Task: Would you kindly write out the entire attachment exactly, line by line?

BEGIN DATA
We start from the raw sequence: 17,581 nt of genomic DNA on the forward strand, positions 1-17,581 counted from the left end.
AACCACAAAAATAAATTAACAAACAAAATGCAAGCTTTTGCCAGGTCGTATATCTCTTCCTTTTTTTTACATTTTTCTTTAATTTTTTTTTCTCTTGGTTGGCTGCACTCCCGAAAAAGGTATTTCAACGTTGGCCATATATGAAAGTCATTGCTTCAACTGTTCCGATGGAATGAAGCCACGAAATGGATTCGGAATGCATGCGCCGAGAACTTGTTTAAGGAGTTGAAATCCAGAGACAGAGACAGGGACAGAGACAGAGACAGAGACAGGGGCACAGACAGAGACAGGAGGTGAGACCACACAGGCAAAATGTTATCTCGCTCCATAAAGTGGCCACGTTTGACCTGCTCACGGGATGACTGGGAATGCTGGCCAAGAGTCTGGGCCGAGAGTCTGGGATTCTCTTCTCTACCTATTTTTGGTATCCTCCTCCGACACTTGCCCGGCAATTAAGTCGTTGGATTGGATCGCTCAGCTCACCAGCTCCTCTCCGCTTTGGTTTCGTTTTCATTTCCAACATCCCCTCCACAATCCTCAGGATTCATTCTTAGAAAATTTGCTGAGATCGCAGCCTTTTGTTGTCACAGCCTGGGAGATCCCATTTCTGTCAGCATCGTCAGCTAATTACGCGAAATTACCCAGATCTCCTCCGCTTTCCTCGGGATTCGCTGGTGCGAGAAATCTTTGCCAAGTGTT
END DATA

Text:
We start from the raw sequence: 17,581 nt of genomic DNA on the forward strand, positions 1-17,581 counted from the left end.
AACCACAAAAATAAATTAACAAACAAAATGCAAGCTTTTGCCAGGTCGTATATCTCTTCCTTTTTTTTACATTTTTCTTTAATTTTTTTTTCTCTTGGTTGGCTGCACTCCCGAAAAAGGTATTTCAACGTTGGCCATATATGAAAGTCATTGCTTCAACTGTTCCGATGGAATGAAGCCACGAAATGGATTCGGAATGCATGCGCCGAGAACTTGTTTAAGGAGTTGAAATCCAGAGACAGAGACAGGGACAGAGACAGAGACAGAGACAGGGGCACAGACAGAGACAGGAGGTGAGACCACACAGGCAAAATGTTATCTCGCTCCATAAAGTGGCCACGTTTGACCTGCTCACGGGATGACTGGGAATGCTGGCCAAGAGTCTGGGCCGAGAGTCTGGGATTCTCTTCTCTACCTATTTTTGGTATCCTCCTCCGACACTTGCCCGGCAATTAAGTCGTTGGATTGGATCGCTCAGCTCACCAGCTCCTCTCCGCTTTGGTTTCGTTTTCATTTCCAACATCCCCTCCACAATCCTCAGGATTCATTCTTAGAAAATTTGCTGAGATCGCAGCCTTTTGTTGTCACAGCCTGGGAGATCCCATTTCTGTCAGCATCGTCAGCTAATTACGCGAAATTACCCAGATCTCCTCCGCTTTCCTCGGGATTCGCTGGTGCGAGAAATCTTTGCCAAGTGTT